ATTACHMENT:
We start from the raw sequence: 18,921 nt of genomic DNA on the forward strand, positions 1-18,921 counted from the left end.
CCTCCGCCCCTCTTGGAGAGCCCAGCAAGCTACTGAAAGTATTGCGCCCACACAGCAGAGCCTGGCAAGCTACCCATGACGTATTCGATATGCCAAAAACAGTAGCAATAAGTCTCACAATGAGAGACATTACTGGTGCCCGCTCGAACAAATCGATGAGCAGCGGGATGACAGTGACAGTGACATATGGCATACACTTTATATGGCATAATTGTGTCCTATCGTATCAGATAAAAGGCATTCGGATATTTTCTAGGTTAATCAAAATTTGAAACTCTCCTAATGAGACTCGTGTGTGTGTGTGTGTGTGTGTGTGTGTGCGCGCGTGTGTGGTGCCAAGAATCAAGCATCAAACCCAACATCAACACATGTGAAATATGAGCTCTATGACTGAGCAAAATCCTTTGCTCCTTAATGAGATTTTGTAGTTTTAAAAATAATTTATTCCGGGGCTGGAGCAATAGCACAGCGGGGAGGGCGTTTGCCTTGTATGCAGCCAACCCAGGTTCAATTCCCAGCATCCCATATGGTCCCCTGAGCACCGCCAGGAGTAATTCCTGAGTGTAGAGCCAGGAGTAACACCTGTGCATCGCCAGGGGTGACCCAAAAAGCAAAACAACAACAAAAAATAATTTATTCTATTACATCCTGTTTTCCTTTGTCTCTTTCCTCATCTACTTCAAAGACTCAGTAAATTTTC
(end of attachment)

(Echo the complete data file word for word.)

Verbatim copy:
We start from the raw sequence: 18,921 nt of genomic DNA on the forward strand, positions 1-18,921 counted from the left end.
CCTCCGCCCCTCTTGGAGAGCCCAGCAAGCTACTGAAAGTATTGCGCCCACACAGCAGAGCCTGGCAAGCTACCCATGACGTATTCGATATGCCAAAAACAGTAGCAATAAGTCTCACAATGAGAGACATTACTGGTGCCCGCTCGAACAAATCGATGAGCAGCGGGATGACAGTGACAGTGACATATGGCATACACTTTATATGGCATAATTGTGTCCTATCGTATCAGATAAAAGGCATTCGGATATTTTCTAGGTTAATCAAAATTTGAAACTCTCCTAATGAGACTCGTGTGTGTGTGTGTGTGTGTGTGTGTGTGCGCGCGTGTGTGGTGCCAAGAATCAAGCATCAAACCCAACATCAACACATGTGAAATATGAGCTCTATGACTGAGCAAAATCCTTTGCTCCTTAATGAGATTTTGTAGTTTTAAAAATAATTTATTCCGGGGCTGGAGCAATAGCACAGCGGGGAGGGCGTTTGCCTTGTATGCAGCCAACCCAGGTTCAATTCCCAGCATCCCATATGGTCCCCTGAGCACCGCCAGGAGTAATTCCTGAGTGTAGAGCCAGGAGTAACACCTGTGCATCGCCAGGGGTGACCCAAAAAGCAAAACAACAACAAAAAATAATTTATTCTATTACATCCTGTTTTCCTTTGTCTCTTTCCTCATCTACTTCAAAGACTCAGTAAATTTTC